You are here:

Request a Demo Contact Us

Engaging Millennials in Workplace Learning

Les Strachan 

May 8, 2014

Sprouting-Green_sbayram_188The millennial generation (also known as “Generation Y”) is a unique group.

Born between the early 1980s and the early 2000s, they’ve been brought up at a time when technology and education have become more accessible. This means that their needs, aspirations, and life experiences are markedly different from those of older people.

For example, people from previous generations are more likely to build their lives around social institutions, such as political parties and religious groups. Millennials, however, tend to rely more on friendships and other social networks for support and guidance.

Millennials are also often more highly educated than their parents.

Professional training and development is an important career requirement for this group, which means that working millennials highly value the opportunity to develop their skills. However, the differences between millennials and other generations can make it a challenge to engage them in workplace learning.

In this post, we’ll look at some of the typical characteristics of millennials in more detail, and we’ll suggest several ways that you and your L&D team can engage with them effectively.

Provide Opportunities to Apply Skills

Millennials want to put what they learn into practice quickly. So, help them understand how they can use what they have learned in their roles and careers, and provide opportunities for them to do this in a timely manner.

You can also use Active Training, Case Study-Based Learning, and On-the-Job Training to encourage millennials to apply their learning.

Meet Their Expectations

Millennials tend to expect information to be available instantly, because they are used to having access to a wide variety of resources, such as e-books, online videos, Web articles, blogs, and more.

You therefore need to make sure that learning is easy to use, and that it’s available when people want it – at work and at home, where this is appropriate. That way, people can take control of their learning and development, and engage with it at a time and in a place that suits them best.

Also, bear in mind that, compared with other generations, younger people are more likely to use social media, such as Twitter and chat rooms to find the information that they need. Encourage managers to allow them to use these resources without any negative consequences. But, remember that there’s a fine line between work and play in these situations – managers and learners may need guidance on what is and isn’t acceptable.

Encourage Discussion

Younger people are more likely to get a deep understanding of a subject when they can discuss ideas and concepts with their peers. Therefore, it’s useful to provide opportunities for millennials to talk about their learning with one another.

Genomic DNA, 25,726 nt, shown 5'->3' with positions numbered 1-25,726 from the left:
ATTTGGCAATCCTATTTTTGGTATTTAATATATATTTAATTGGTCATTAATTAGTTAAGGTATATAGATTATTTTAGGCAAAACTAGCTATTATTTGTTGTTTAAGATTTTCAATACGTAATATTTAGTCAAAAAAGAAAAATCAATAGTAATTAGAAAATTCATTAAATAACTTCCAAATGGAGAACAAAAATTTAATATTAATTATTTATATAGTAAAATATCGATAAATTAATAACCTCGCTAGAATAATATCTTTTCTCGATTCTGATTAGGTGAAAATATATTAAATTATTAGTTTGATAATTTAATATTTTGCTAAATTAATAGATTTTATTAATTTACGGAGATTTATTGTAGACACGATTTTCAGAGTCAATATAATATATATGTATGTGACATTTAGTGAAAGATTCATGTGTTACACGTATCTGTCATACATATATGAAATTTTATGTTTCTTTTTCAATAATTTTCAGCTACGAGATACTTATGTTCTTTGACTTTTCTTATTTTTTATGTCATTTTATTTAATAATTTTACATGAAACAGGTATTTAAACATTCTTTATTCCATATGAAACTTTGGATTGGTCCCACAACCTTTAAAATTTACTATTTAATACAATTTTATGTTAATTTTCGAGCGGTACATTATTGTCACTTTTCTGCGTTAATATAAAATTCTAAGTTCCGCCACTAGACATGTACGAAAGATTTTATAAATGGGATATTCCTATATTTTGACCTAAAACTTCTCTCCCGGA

For example, you could set up chat rooms and forums where people can discuss what they’ve learned, and share how they’ve applied their skills in their roles. Or, you could encourage learners to explore topics alone, and then discuss their findings with a group.

Explain the Bigger Picture

Millennials like to get overviews of subjects before they learn about them in detail.

Make sure that you provide learning resources that explain how subjects fit into the bigger picture, as well as “just in time” resources that learners can use to fill knowledge gaps.

Work With Shorter Attention Spans

Younger people tend to have shorter attention spans than other generations.

Keep this in mind as you develop your learning programs – use a mixture of approaches (for example, webinars, online videos, articles, discussions, and so on), and present information in a way that people can absorb quickly and easily.

Make Learning a Game

Millennials have grown up with easy access to games on consoles, computers, and mobile devices. Research has shown that some millennials subconsciously equate their lives to a game that they’re trying to win.

This means that it can be beneficial to use elements of “gamification” to engage younger people in their learning. This is when you apply game-design thinking to non-game uses.

For instance, you could add competitive elements, such as scores and leaderboards, to training exercises. Or, you could use quizzes that allow learners to share scores, and compete against one another.

Avoid Stereotyping

While it’s useful to understand the typical characteristics and learning styles of millennials, it’s clearly also important to remember that people are individuals, and that they need to be treated as such.

Involve all learners when you develop learning interventions and programs, and get their feedback on what does and doesn’t work, so that you can engage everyone – not just your millennials – in workplace learning.

How do you engage your millennials in learning? Share your ideas below, and join our LinkedIn group for L&D professionals.

Leave a Comment

Your email address will not be published. All fields required.

View our Privacy Policy.